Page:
Less than a year after it opened in Jackson Ward, a local social services provider has extended its reach with a second location.
St. Luke Legacy Center opened a new office at 409 E. Laburnum Ave. in early April, bringing its range of childcare, mental health support and other services closer to potential clients in eastern Henrico County. The center is located just over the city limit near the Richmond Raceway.
In addition to the same services clients can find at the agency’s Jackson Ward center, St. Luke plans to introduce two new operations on Laburnum Avenue; a commercial kitchen to support feeding initiatives as well as an athletics space, CEO Korinn Carter said.
St. Luke expects to provide programming to at least 50 children daily in its Laburnum Avenue space. The agency leases 4,000 square feet there, and construction is underway to add another 1,000 square feet to accommodate the athletics space and kitchen. The center plans to have at least 10 staff members.
The athletics space is expected to be ready for use by mid-May. The unveiling of the space is expected to coincide with the launch of Trusted Legacy, a new youth athletes program headed by professional basketball player and Richmond native Tyrese Rice.
St. Luke expects the kitchen to be built by the end of the year. Carter said she’s invested up to $100,000 on the center, and plans to spend an additional $100,000 on construction and equipment for the new kitchen and athletics facilities.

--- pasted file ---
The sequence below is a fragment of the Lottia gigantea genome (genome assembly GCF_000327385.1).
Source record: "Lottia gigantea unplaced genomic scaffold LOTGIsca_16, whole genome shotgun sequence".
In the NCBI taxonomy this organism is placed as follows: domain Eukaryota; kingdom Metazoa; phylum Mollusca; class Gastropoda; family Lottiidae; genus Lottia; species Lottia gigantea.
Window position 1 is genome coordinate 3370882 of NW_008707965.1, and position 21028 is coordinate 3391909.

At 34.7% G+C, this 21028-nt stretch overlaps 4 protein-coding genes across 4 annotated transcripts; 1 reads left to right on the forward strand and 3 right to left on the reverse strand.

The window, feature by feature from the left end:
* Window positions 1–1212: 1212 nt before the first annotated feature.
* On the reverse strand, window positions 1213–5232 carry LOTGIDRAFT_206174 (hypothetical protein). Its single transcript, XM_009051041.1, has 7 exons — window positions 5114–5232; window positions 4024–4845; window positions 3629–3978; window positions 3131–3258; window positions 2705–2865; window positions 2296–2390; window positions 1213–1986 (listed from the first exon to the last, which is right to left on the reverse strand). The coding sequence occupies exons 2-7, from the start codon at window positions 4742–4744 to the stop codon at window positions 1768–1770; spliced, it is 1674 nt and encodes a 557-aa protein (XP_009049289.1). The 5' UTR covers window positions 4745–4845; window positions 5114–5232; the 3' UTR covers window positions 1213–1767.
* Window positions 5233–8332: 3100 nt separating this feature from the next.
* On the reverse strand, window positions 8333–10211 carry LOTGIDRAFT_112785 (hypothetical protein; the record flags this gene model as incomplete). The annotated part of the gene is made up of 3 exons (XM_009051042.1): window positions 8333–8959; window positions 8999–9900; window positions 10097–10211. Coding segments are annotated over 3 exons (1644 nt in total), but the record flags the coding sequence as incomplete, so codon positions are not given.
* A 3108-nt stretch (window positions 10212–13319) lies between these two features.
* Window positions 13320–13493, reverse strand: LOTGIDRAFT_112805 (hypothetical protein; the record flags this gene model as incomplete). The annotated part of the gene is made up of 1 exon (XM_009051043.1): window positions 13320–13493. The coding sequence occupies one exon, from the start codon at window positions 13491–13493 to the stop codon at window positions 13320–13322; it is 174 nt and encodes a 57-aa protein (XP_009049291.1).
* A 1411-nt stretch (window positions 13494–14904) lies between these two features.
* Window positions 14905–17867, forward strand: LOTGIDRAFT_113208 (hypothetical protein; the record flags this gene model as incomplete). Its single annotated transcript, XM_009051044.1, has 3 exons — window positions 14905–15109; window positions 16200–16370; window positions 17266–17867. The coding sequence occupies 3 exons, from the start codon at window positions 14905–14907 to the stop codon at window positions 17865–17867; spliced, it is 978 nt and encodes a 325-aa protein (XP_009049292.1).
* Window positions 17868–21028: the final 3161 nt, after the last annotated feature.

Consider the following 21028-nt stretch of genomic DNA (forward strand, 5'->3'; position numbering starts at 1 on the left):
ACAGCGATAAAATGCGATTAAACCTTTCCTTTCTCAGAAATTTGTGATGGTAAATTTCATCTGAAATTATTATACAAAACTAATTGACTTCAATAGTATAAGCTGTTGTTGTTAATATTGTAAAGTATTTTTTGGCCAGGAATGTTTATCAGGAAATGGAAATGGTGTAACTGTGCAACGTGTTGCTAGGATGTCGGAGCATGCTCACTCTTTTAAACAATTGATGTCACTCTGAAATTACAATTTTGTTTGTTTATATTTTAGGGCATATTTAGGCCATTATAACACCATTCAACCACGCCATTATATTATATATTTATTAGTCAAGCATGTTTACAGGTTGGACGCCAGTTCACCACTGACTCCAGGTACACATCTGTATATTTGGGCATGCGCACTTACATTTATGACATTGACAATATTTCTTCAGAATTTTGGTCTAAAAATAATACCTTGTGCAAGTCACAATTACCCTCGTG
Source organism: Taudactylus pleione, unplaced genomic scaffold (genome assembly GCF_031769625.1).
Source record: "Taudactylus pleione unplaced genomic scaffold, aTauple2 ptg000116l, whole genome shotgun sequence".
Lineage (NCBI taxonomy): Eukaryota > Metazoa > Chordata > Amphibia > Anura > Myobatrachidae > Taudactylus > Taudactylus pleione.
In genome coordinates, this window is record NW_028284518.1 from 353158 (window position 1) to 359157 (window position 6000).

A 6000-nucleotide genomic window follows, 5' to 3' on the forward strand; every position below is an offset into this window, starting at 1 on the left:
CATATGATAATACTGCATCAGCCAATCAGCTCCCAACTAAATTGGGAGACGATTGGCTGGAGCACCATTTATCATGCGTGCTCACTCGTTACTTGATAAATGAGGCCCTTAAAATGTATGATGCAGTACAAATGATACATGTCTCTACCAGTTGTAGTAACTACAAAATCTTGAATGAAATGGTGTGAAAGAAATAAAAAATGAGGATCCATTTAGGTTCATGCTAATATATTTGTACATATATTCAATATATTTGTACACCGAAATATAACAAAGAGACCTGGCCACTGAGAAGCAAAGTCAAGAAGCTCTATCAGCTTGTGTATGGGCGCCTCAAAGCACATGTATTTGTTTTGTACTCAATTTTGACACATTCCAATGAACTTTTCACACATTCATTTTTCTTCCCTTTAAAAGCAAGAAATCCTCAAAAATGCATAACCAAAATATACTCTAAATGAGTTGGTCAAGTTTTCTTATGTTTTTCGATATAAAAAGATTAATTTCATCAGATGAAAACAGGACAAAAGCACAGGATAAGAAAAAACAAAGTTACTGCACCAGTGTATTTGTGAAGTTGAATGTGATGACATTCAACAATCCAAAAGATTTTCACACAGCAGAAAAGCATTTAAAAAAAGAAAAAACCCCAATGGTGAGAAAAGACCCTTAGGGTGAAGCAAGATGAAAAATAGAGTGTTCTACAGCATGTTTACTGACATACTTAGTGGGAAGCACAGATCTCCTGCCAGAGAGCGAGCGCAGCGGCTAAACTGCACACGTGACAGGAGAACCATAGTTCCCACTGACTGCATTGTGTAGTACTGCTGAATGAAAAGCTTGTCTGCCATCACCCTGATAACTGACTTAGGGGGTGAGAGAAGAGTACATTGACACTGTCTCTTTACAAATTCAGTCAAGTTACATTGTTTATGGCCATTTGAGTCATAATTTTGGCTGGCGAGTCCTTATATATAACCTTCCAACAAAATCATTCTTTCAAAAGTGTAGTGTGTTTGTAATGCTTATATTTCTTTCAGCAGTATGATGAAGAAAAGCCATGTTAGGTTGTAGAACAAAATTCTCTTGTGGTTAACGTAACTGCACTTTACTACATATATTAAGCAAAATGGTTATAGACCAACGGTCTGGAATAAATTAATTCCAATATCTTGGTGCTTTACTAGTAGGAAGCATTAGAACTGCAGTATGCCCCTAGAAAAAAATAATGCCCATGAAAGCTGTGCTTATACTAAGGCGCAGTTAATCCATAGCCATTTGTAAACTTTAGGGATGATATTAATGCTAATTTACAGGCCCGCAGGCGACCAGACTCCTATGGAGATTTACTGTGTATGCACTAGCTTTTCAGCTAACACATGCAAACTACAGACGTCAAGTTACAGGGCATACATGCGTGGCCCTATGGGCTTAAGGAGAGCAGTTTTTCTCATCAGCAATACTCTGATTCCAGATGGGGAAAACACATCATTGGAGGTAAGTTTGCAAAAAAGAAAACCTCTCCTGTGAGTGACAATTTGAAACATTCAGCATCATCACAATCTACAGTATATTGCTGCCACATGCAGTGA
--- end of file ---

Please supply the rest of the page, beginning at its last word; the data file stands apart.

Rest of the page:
St. Luke offers “A New Legacy Family Services,” a family-focused mental and behavioral health service; “A Renewed Legacy Senior Care,” which is home-based health care service for the elderly; and “Somebody’s to Somebodies Youth Care,” a daycare program.
New Legacy’s rates are determined by insurance carriers. The daycare program is $200 to $250 per week based on parents’ income, and St. Luke also offers a $100-a-week after-school program.
The Laburnum location popped up on Carter’s radar when she was on the real estate hunt that ultimately led her to the Jackson Ward space. Around the time the Jackson Ward location opened, Carter noticed the Laburnum location was back on the market and was able to sign a lease that was a better deal.
“I was like ‘there’s no way I could do two,’ but it was just on the forefront of my mind,” she said. “Being in a different position, being that (the landlord) was looking for someone, we were able to negotiate terms that were good for me and for him.”
St. Luke’s Jackson Ward location opened last summer in the building that once held a bank founded by Maggie Walker.
Carter runs St. Luke and most of the programming offered by the centers under the auspices of Korinn Y. Carter Enterprises Inc. Carter is currently pursuing nonprofit status for her organization.